There might not be an exact formula for assessing how you’re performing in a job interview, but if you pay close enough attention to your interviewer’s body language, there’s much to glean from certain subtleties.
Eye contact or, in this case, lack of eye contact, is a sure sign that you’re not doing enough to captivate their attention or establish a rapport. It’s likely they’re not taking note of what you’re saying.
Workplace expert and author Lynn Taylor says if this happens to you it might be time to inject a bit of energy into whatever it is you’re saying and try to find a way to connect with your interviewer on a more personal level.
“This is a good time time for you to lean forward with enthusiasm as you speak. It’s likely to get attention and exude confidence,” she advises.
Here are three other red flags to look out for:
The interview is short or you meet with fewer people than initially expected
If your interview comes to an abrupt end a few minutes into it and there was no initial explanation at the start to suggest that it would be cut short, then your interview probably hasn’t gone well, career expert Amanda Augustine says.
“You were supposed to meet with three different people in the department, but after the first interview, they send you on your way.” she says. “Unless the entire team suddenly came down with the flu, don’t expect to receive a callback from the company.”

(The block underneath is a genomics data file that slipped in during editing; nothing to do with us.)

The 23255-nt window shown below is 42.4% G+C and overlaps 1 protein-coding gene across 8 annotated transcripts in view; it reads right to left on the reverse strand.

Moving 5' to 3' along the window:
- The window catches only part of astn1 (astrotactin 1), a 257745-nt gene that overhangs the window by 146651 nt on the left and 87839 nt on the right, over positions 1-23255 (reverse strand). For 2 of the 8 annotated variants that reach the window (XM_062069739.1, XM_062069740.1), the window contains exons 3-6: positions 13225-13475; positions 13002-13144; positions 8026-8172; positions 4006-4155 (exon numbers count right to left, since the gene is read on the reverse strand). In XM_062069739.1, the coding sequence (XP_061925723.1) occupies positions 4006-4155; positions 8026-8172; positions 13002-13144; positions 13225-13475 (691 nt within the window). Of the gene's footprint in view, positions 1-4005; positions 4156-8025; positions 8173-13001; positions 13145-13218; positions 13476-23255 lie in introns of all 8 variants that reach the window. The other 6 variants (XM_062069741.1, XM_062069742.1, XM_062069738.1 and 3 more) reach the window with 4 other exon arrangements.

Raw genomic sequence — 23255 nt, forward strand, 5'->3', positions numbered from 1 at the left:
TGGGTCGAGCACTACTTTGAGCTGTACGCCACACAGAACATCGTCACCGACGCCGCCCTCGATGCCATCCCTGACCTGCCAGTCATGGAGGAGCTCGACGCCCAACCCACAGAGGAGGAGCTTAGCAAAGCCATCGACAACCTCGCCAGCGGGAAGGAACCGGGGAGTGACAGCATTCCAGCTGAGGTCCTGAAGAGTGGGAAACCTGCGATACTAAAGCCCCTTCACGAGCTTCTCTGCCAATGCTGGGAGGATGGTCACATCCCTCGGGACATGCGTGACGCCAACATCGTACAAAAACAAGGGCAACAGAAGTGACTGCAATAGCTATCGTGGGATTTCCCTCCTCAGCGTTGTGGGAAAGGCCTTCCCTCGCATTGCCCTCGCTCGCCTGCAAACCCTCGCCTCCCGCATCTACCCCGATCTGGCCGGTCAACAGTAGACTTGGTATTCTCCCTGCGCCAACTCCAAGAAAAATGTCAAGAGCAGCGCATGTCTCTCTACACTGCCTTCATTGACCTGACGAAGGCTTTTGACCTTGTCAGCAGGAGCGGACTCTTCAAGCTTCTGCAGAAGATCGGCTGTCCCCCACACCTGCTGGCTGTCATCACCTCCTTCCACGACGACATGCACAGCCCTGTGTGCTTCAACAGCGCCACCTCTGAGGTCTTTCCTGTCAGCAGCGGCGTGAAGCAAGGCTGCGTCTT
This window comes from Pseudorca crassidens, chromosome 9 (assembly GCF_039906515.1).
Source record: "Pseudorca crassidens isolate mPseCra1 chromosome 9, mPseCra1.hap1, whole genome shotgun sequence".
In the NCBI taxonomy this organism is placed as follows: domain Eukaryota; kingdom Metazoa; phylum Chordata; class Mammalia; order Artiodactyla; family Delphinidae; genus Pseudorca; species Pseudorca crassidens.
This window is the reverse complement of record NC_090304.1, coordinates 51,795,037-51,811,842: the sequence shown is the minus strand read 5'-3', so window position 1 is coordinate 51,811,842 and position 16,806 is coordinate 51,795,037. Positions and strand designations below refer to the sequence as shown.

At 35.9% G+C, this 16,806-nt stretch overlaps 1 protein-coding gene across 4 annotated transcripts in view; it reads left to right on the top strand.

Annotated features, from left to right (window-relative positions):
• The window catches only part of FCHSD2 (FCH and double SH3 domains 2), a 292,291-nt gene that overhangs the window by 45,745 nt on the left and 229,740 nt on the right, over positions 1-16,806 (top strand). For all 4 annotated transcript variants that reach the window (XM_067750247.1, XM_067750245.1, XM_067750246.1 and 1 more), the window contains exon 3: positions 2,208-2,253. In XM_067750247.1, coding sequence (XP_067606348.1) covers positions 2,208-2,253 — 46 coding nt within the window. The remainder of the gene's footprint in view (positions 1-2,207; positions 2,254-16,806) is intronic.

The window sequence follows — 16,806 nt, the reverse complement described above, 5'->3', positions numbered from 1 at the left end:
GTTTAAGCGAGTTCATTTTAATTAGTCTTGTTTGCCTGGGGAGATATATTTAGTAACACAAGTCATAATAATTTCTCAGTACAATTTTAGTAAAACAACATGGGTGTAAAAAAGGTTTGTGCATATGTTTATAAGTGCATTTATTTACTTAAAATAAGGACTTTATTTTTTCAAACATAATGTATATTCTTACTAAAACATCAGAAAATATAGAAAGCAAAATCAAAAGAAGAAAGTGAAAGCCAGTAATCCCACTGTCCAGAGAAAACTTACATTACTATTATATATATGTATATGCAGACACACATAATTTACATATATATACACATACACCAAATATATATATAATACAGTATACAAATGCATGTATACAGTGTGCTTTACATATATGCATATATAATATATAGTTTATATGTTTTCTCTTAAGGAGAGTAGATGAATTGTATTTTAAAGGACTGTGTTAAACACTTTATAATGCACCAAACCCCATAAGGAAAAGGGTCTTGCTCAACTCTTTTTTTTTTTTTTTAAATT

If the interviewer seems distracted and isn’t asking follow-up questions
Follow-up questions are key indicators of an interviewer’s interest in you and what you have to say. If these aren’t forthcoming or the interviewer is distracted by their phone or seems bored, your interview isn’t going well at all.
A way to get around this and possibly bounce back is to ask intelligent questions to get the interviewer to engage with you. If you’re feeling really brave, you can even ask them straight out whether you think you’re a good fit for the role.
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Salary expectations aren’t discussed
If a company is seriously interested in you the question of what you expect to earn is bound to pop up, likely towards the middle or near the end of the interview.
Also, if they haven’t asked you for references, this is usually a sign that you haven’t cracked the interview.
In this case you might want to consider writing a thank-you note to your interviewer as a courtesy, thanking them for their time and the opportunity. Use the chance to make a better impression than the one you may have made during the interview. And make sure you highlight the unique skill or skill set you can bring to the organisation as well as your enthusiasm – at this point, you have nothing to lose.